For many years, effective voice-based search technologies have eluded businesses that have tried to bring next-generation input methods to customers. Command-based speech systems have been perceived as ineffective and hard for viewers to use. However, the widespread adoption of smartphones and tablets, and their minimised keyboards, has led to a renewed interest in this genre of technology. For example, Apple’s Siri and Amazon’s Alexa have progressed beyond basic menu navigation functions. In fact, any device with a microphone has potential for speech-based commands, and can become an intelligent discovery system that uses a sophisticated entertainment brain to understand customer desires.

Sue Couto, Senior Vice President, APAC Sales, TiVo

This technology is important and under-explored by the TV industry, which often appears to have been left behind in terms of intuitive discovery functionality. For content providers, voice-based search and recommendation should be a core part of their customer service provision to provide customers with accessibility to their favourite shows and genres.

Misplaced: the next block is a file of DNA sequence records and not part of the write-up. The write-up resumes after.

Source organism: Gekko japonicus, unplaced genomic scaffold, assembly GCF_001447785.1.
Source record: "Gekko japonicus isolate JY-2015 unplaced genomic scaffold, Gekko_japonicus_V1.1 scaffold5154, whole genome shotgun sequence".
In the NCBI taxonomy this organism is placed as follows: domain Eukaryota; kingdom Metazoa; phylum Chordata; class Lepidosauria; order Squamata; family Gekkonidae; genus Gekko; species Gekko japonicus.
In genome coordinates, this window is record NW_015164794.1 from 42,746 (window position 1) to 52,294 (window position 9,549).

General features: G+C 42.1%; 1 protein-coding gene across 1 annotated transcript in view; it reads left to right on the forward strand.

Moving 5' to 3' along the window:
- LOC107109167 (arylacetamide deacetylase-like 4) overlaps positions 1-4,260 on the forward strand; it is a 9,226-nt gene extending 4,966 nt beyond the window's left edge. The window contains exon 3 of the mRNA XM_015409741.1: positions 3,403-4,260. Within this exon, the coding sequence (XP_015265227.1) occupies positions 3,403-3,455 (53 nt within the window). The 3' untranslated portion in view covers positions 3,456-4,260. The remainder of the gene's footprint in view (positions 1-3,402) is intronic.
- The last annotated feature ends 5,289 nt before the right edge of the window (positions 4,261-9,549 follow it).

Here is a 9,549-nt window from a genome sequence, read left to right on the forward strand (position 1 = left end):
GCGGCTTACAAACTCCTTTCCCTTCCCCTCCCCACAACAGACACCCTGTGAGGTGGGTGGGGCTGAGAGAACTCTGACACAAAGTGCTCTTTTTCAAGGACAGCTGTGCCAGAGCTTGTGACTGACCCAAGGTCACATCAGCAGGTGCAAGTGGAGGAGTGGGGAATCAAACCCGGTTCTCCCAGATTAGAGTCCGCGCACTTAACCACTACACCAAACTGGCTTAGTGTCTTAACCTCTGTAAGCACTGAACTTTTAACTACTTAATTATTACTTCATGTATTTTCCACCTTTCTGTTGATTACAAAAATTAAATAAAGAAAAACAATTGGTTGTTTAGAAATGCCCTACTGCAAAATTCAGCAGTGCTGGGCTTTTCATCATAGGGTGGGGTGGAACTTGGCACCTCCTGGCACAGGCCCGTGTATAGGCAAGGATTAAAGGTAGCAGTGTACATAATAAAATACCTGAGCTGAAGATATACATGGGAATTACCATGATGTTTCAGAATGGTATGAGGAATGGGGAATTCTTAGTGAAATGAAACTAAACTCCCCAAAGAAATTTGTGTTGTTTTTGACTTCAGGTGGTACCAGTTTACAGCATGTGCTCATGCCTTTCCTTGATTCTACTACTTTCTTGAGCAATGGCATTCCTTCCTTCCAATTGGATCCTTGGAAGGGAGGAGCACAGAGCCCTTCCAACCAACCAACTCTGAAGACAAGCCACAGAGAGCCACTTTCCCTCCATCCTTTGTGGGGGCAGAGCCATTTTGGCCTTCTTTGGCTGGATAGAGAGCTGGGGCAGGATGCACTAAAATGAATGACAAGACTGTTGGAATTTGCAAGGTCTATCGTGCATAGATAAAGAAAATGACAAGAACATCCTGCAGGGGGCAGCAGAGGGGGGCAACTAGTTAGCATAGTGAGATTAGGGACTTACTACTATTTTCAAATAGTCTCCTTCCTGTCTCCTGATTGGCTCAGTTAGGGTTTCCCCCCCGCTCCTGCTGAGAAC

Speaking the viewer’s language

 

With the chaos of content available today, consumers have preferred selections and considerations across cast, plot and genre. Conversational interfaces simulate natural communication qualities and remove the need to conform to hierarchical menu structures. Most importantly, the technology must understand when a user is drilling into a particular genre in detail, or when they have lost interest and have completely switched topics.

 

To be successful, natural language search needs to encompass a variety of different points, each crucial to success:

 

  • Disambiguation: Natural language technology must understand and interpret the user’s intent. For example, the phonetic sound “Kroos” can be interpreted to apply to Tom Cruise or Penelope Cruz, and the system should be able to understand what the user is looking for in relation to the original query.

 

  • Statefulness: During a dialogue with a user, the system should be able to maintain context, and understand that people change their minds quickly. For example, the user could say that they are “in a mood for thrillers,” then jump to “Bond” and then to “old ones”. Ideally, the system should understand these requests, and serve up a series of older James Bond films for the viewer to select from.

 

  • Personalisation: Conversational systems need to understand their users on an individual basis. For example, the system should learn that a user based in New Zealand who asks “when is the game tonight” wants to know about their local team, and if they say, “when is the Blacks game” they mean the rugby team All Blacks.

 

Taking understanding to the next level